WASHINGTON-The federal government is “poised and waiting to begin a pilot program” of cellular priority access for emergency personnel, the Clinton administration’s senior telecom official recently told the Federal Communications Commission.
The FCC should not delay further approving the Cellular Priority Access Service, or CPAS, program, said Larry Irving, head of the National Telecommunications and Information Administration. The National Communications System (NCS) asked for the program almost three years ago.
Notwithstanding the Clinton administration request, it appears that it will be at least fall before the FCC acts on CPAS, government officials said. CPAS has been included in the FCC’s Public Safety Wireless Access Committee (PSWAC) docket, which is designed to determine public-safety needs.
The FCC is slated to issues rules on PSWAC-related items in September, but government officials do not believe CPAS will be included with those rules.
CPAS originally was submitted as a 1995 petition by the Department of Defense as a system that would give emergency personnel a clear channel when public-safety channels are congested. The proposal has since been expanded to include all CMRS, although it still is referred to as CPAS in government circles.
The decision to combine CPAS with PSWAC was not well-received. The DOD was opposed to the combination because it was felt the FCC could have acted on the petition separately from PSWAC. DOD would have preferred action on CPAS before other more long range plans for public safety were released, a DOD official said.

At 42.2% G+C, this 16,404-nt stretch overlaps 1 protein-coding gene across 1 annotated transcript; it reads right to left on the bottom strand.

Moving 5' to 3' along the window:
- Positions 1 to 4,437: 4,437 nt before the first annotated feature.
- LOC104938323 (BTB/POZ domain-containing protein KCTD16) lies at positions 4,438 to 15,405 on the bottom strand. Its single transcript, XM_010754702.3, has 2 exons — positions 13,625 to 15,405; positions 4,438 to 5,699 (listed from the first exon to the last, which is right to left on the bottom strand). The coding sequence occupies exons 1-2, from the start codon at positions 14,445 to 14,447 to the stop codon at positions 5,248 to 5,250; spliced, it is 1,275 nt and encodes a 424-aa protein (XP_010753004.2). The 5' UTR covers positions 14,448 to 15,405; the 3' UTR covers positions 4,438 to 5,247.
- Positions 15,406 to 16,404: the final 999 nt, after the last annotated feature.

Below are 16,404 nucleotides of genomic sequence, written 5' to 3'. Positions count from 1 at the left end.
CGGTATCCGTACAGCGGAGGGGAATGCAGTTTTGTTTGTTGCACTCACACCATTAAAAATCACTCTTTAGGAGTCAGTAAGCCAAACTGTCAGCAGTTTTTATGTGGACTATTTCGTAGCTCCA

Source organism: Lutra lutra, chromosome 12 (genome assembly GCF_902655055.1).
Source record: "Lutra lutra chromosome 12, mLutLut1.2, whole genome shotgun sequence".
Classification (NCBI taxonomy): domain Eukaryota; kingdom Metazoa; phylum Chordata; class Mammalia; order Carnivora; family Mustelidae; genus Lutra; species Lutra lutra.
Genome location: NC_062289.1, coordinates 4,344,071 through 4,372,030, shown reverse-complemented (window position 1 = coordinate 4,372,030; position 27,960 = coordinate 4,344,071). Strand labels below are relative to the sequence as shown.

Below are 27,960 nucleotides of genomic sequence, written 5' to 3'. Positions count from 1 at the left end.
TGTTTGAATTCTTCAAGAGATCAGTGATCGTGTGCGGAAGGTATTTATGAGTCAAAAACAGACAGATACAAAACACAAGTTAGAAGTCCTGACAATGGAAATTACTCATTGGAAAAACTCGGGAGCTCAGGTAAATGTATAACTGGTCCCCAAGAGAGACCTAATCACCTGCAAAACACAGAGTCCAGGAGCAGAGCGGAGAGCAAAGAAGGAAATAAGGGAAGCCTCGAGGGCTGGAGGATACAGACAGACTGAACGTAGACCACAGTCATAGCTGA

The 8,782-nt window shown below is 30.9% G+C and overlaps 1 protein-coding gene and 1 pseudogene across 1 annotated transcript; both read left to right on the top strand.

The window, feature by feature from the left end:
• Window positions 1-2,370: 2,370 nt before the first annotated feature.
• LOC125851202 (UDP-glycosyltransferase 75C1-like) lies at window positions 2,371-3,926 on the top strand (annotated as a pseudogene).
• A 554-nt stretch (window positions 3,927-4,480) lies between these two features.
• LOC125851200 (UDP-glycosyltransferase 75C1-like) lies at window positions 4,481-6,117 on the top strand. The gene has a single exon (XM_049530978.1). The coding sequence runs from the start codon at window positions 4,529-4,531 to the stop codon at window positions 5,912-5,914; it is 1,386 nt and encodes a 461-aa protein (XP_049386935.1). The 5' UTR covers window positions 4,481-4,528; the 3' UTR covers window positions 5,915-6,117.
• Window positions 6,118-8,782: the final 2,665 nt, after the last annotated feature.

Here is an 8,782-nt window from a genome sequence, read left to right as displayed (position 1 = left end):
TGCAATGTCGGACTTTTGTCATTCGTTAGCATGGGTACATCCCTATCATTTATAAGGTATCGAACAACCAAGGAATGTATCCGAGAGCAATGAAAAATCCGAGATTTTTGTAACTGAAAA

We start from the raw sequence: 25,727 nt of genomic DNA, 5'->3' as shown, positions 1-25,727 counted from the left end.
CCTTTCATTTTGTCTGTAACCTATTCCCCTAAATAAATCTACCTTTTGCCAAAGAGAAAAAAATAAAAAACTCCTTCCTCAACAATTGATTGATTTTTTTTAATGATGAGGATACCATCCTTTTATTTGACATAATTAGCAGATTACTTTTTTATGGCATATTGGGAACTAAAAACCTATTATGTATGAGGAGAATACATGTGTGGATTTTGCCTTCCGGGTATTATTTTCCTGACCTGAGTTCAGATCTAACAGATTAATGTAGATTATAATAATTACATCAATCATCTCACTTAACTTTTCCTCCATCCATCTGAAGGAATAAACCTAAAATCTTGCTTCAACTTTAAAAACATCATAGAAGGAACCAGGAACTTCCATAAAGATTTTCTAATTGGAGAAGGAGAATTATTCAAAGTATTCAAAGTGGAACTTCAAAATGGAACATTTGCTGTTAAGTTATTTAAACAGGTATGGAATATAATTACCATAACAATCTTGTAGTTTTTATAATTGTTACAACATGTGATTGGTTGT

The letter to FCC Chairman William Kennard comes on the heels of an April 30 meeting between Kennard, FCC Commissioner Michael Powell and Lt. Gen. David Kelley, NCS manager.
There is a perceived demand for some sort of relief for emergency personnel trying to access the wireless network. The perception stems from horror stories of emergency personnel not being able to get onto the wireless network during a crisis. The congestion on the network is caused by wireless customers either calling 911 to report the incident, or, in the case of rush hour automobile accidents, wireless customers calling home to say they are stuck in traffic.
Indeed, Irving’s letter mentioned several famous disasters. “After the 1995 bombing of the Alfred P. Murrah Federal Building in Oklahoma City, the public was asked to stop using cellular phones because local response teams were having difficulty communicating because of congestion in cellular frequencies,” Irving said.
CPAS would be administered by NCS. If public-safety frequencies were tied up during an emergency, personnel with “first-response” duties would be given special codes on wireless phones to allow them access to the network. NCS would administer the system to verify that the personnel who received the special codes were personnel with first-response duties. When the emergency personnel used the phone during a rescue situation, they would be placed in a queue to get the next available channel. No one would be kicked off a telephone call, a DOD official said.
CPAS is not popular with the wireless industry because it could be costly to implement. “Obviously (wireless priority access) presents problems for us, especially if it is knocking everybody else off the system. Increased channels for emergency personnel could knock other users off. As a practical matter, no one wants to knock customers off, but depending on the scheme that is set up, that could happen,” said Tim Ayers, vice president for communications for the Cellular Telecommunications Industry Association.
Other objections to the proposal are technological. For example, channel queuing won’t work with analog networks. Public-safety personnel interested in using priority access would have to use digital equipment.
Irving chairs the Federal Wireless Policy Committee (FWPC), which encourages private government users to migrate those systems to free up that spectrum for other uses. “Many federal agencies represented on the FWPC consider priority access as a critical feature that needs to be in place before they can expect to use commercial wireless systems in support of public safety and in emergencies,” Irving said.